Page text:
Allen Alum’s One-Acts Sure to Shock, Amaze

Homegrown playwright Nic Olson sits, with the characters of five hilariously terrifying short plays practically begging to be released from the confines of his mind.

Judd Wiltse

Homegrown playwright Nic Olson sits, with the characters of five hilariously terrifying short plays practically begging to be released from the confines of his mind.

Judd Wiltse, Features Editor

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Allen Community College is proud to present five student-directed one-act plays at 7:30 p.m. today through Saturday, Feb. 28 through March 2, in the Allen Theatre.

Five students have been working since late January to provide and present their creations to their audience. These plays are not fully their creation, however. They may have directed the plays but there is but one individual who wrote them.

Nic Olson is an Allen alumni and an aspiring playwright who has slaved many hours to ensure that his audience will be entertained.

Olson attended Allen from 2005-07. He left his education unfinished due to unfortunate circumstances but the passionate flame that he holds for theatre has not flickered since then. Olson has written more than 15 plays since his departure from Allen with around 12 being produced into full fledged performances.

Olson got his first taste for writing when his younger brother, who was in the acting club of the high school, declared that the club was performing short original plays for an event. The sibling longed for a funny short play to perform. Olson, not being one to decline an interesting challenge, got to work immediately, writing a short play about three gentlemen sitting in a high school cafeteria when a mystic enters and begins to predict the boy’s’ futures.

“It was really funny and the crowd loved it” Olson said.

After that, Olson found himself caught up in Allen’s student directed one-acts. Yet there was a deviation this time around that had not been currently experienced.

“Everybody was wanting to write their own one-acts and I thought, ‘Hey! I already have one written up,’” said Olson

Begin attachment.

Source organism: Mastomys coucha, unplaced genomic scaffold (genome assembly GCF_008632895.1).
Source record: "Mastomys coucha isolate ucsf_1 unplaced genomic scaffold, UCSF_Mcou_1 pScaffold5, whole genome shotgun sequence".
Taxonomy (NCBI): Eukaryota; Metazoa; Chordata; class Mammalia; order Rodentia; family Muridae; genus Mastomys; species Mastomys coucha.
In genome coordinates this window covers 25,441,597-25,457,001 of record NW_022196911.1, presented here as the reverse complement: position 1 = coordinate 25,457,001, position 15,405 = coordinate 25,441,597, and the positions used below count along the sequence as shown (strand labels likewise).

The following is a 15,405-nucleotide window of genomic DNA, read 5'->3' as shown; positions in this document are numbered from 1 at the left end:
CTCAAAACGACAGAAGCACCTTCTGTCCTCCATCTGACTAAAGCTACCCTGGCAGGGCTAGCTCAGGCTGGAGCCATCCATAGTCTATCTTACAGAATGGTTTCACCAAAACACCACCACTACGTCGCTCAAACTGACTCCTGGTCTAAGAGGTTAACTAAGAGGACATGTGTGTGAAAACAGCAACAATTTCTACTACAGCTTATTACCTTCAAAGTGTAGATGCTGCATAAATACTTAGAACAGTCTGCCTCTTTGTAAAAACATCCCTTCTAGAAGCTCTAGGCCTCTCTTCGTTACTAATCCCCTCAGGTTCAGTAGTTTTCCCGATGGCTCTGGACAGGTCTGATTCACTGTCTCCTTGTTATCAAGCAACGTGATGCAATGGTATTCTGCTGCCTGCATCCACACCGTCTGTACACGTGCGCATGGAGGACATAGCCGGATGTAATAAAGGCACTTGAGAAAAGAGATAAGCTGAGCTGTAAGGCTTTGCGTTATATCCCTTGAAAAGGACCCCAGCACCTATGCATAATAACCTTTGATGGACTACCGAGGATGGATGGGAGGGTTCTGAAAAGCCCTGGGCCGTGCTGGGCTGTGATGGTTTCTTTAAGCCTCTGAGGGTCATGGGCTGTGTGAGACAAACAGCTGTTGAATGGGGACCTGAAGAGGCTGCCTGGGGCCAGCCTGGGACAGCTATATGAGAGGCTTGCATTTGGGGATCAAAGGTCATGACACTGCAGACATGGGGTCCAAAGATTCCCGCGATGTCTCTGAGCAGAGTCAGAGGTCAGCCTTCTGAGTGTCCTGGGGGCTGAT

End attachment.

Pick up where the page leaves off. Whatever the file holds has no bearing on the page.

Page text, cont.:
So he took his short play that he had written for his younger sibling and adapted it into a fully fledged one-act.

Afterward, Olson proposed to theatre director Tony Piazza that he was writing a new play for the summer theatre program and expressed great interest in seeing it produced.

“Yeah, sure. Write it up and we’ll do it,” Piazza told him.

The play was A Happy Gentle Melody or That Scandalous Staccato Steals the Show. It featured an original score written by Olson. truly, a man of many talents.


SINCE THEN Olson has developed a sense of maturity in his writing and reflects fondly upon his previous works.

“I think my favorite one, writing wise, is A Chat with Ralph. It’s definitely the funniest,” commented Olson.

A Chat with Ralph features a cat named Ralph and his owner. The owner talks to his precious feline in the same manner that anyone else would. The cat, on the other hand, is more than happy to express his opinions on the situations at hand, all silent to the owner of course.

The one he feels the most pride in, at the moment, is the production Bob of the Dead, one of the one-acts featured in this weekend’s menu of offerings.

“I was sitting there, going through rewrite after rewrite, when all of a sudden, it all came to me,” Olson said. “I sat down and started typing away as everything fell into place and every new idea made sense and fit perfectly well into the story. I ended up writing Bob of the Dead in like six hours.”

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